First, how does God speak to us? How do we make good decisions?

Ahaz was faced with a difficult decision and chose disastrously. How could he have made a better choice?

It has been awhile since we have had the Alpha Course at RIC and I would love to do this again. If you are not familiar with it, the Alpha Course is an excellent introduction to Christian faith and helps seekers of truth as well as followers of Jesus to understand what it is Christians believe.

In the course Nicky Gumbel, the teacher, presents five ways God speaks to us. He calls them the five CSs: Commanding Scripture, Compelling Spirit, Common Sense, Counsel of the Saints, and Circumstantial Signs. Let’s see how Ahaz did with each of these.

We are led by Commanding Scripture. Scripture leads us in many cases into what we should do. If I am so angry I want to kill someone, the Bible clearly tells me I am not to murder and in fact I need to learn why it is I am so angry and forgive the one who has offended me. There is a lot about my Christian life that I learn from what the Bible has to say.

It seems it had been a long time since Ahaz read the Bible, perhaps he had never read the Bible. He had certainly not read Deuteronomy. (Deuteronomy 30:15–20)
See, I set before you today life and prosperity, death and destruction. 16 For I command you today to love the Lord your God, to walk in obedience to him, and to keep his commands, decrees and laws; then you will live and increase, and the Lord your God will bless you in the land you are entering to possess.
17 But if your heart turns away and you are not obedient, and if you are drawn away to bow down to other gods and worship them, 18 I declare to you this day that you will certainly be destroyed. You will not live long in the land you are crossing the Jordan to enter and possess.

We are led by a Compelling Spirit. There are many things in life about which the Bible does not speak. Choosing a university or job is not something the Bible speaks about. To drive or take a train to Marrakech is not a choice the Bible will help you with. But the Holy Spirit speaks into our lives and guides us. The tragedy is that most of the time we are not listening. But even so, the Holy Spirit continues to speak to us, encouraging us to follow a path that will lead to God. We can receive a sense that a particular decision is the right decision for us to make.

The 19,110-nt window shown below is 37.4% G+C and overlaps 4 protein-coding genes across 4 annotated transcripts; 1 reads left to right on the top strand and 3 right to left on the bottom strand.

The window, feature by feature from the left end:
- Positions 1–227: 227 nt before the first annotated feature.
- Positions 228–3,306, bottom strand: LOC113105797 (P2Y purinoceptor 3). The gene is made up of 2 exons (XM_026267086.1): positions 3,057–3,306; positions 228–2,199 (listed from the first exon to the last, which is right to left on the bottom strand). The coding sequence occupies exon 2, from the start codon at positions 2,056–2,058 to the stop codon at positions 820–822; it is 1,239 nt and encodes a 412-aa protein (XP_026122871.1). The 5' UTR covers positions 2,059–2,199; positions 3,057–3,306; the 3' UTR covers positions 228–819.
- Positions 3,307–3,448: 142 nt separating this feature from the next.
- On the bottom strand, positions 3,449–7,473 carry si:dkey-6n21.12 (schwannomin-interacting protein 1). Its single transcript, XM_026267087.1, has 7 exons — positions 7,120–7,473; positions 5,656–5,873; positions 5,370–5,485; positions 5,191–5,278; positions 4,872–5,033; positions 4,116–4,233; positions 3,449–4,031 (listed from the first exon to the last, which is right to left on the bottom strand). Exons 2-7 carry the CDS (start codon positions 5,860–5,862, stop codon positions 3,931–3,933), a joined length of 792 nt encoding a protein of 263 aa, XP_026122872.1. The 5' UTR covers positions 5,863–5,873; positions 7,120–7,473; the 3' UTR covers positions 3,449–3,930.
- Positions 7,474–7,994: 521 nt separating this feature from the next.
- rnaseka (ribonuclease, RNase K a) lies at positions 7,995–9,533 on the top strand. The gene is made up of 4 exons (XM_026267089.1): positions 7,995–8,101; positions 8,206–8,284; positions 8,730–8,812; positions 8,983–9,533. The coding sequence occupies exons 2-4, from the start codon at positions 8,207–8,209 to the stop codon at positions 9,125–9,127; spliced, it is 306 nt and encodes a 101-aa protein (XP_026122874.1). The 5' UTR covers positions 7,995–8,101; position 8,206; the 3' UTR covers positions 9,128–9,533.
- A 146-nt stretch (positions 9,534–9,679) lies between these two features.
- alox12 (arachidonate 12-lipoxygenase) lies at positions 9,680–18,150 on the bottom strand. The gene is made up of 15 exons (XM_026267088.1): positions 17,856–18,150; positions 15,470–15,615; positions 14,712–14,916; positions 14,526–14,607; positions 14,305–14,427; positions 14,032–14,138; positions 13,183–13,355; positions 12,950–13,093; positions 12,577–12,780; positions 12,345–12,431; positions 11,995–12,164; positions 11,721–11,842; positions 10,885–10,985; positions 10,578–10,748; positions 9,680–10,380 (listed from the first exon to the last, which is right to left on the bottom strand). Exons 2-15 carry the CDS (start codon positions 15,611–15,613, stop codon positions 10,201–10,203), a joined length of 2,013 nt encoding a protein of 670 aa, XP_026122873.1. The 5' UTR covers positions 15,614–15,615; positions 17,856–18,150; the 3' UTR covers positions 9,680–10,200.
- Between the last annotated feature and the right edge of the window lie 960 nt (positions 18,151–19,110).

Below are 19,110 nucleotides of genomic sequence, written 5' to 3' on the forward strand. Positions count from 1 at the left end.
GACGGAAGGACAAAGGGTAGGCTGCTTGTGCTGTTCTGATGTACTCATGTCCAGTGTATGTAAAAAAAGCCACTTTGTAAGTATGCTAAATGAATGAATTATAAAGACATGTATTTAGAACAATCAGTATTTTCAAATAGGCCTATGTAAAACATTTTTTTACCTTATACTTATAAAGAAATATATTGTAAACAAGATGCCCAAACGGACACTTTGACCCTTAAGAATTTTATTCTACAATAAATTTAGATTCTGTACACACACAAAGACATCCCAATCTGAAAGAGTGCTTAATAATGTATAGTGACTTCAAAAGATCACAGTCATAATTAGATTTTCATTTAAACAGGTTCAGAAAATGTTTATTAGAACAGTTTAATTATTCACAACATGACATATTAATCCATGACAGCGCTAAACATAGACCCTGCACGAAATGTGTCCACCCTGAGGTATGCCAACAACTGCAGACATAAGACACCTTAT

There is no indication that Ahaz was in the habit of listening to God. His inclination was directed to the worship of false idols. He cut himself off from the voice of God in his life.

We are expected to use our Common Sense. God gave us a mind and we are expected to use it to make good decisions. We can make a list of pros and cons for the choices we face and come to good conclusions. God gave us a mind and expects us to use it.

Common sense should have told Ahaz that alligning himself with Assyria was going to be a disaster. Given the history of Assyria, how could it be possible to think that this was going to be a good deal for Judah?

We are expected to seek the Counsel of the Saints, which means asking for advice from other Christians. There is a wealth of experience and knowledge in the body of Christ. Your brothers and sisters in Christ have learned a path of obedience and can help you as you make your way.

Ahaz may have had some advisors, but it is apparent he did not have godly or wise advisors.

And Nicky Gumbel says, we are to pay attention to Circumstantial Signs. God uses circumstances to lead us and direct us. If you think you should marry a certain woman but she says no, that is a pretty clear sign. In less direct ways, circumstances also guide us. Daniel Defoe in Robinson Crusoe says we need to pay attention to the little details of life because that is how God often leads us.

Isaiah came to Ahaz with his son, “a remnant will remain” but Ahaz did not pay attention to that. Isaiah asked Ahaz to seek a sign that his decision to align with Assyria was a good one and Ahaz refused.

At all points, Ahaz refused the various ways he could have made a good decision. The impression of Ahaz is that he was a weak leader; he had no moral fiber. He was unfit to be king of Judah.

What decisions are you facing? How are you working to make a good decision. This is one of the reasons it is good to make a habit of spending time each day reading the Bible. God will speak to you through what you read. It may not happen every time you read the Bible, but just when you need wisdom, you will be surprised and pleased to discover how the Bible will speak to you.

In addition to reading the Bible and praying, take time to quiet yourself down and listen. Listen to some worship music and then sit in silence. Allow God to speak to you.

Use your common sense. Make a list of pros and cons. Use the mind God has given you to make a good decision.

Go to your friends who you respect for their wisdom and ask for their advice. Listen to what godly women and men have to say about the decision you have to make.